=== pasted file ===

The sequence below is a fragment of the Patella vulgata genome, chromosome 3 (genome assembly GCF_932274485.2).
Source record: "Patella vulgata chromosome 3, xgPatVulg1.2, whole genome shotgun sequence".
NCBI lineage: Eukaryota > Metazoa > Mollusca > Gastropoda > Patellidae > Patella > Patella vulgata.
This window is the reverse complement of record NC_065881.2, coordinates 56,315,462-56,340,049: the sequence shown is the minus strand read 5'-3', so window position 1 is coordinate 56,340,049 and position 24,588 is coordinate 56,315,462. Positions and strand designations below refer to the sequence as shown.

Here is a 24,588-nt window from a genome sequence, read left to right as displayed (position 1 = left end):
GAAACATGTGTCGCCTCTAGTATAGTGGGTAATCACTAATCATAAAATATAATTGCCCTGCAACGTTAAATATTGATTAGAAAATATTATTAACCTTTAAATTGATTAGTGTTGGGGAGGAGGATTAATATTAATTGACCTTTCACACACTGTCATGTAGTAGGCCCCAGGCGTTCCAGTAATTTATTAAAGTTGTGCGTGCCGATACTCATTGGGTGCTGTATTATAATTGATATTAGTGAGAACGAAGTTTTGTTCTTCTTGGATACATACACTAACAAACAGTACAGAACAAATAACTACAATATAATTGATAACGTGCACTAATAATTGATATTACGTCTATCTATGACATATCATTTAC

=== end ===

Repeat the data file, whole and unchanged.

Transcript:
The sequence below is a fragment of the Patella vulgata genome, chromosome 3 (genome assembly GCF_932274485.2).
Source record: "Patella vulgata chromosome 3, xgPatVulg1.2, whole genome shotgun sequence".
NCBI lineage: Eukaryota > Metazoa > Mollusca > Gastropoda > Patellidae > Patella > Patella vulgata.
This window is the reverse complement of record NC_065881.2, coordinates 56,315,462-56,340,049: the sequence shown is the minus strand read 5'-3', so window position 1 is coordinate 56,340,049 and position 24,588 is coordinate 56,315,462. Positions and strand designations below refer to the sequence as shown.

Here is a 24,588-nt window from a genome sequence, read left to right as displayed (position 1 = left end):
GAAACATGTGTCGCCTCTAGTATAGTGGGTAATCACTAATCATAAAATATAATTGCCCTGCAACGTTAAATATTGATTAGAAAATATTATTAACCTTTAAATTGATTAGTGTTGGGGAGGAGGATTAATATTAATTGACCTTTCACACACTGTCATGTAGTAGGCCCCAGGCGTTCCAGTAATTTATTAAAGTTGTGCGTGCCGATACTCATTGGGTGCTGTATTATAATTGATATTAGTGAGAACGAAGTTTTGTTCTTCTTGGATACATACACTAACAAACAGTACAGAACAAATAACTACAATATAATTGATAACGTGCACTAATAATTGATATTACGTCTATCTATGACATATCATTTAC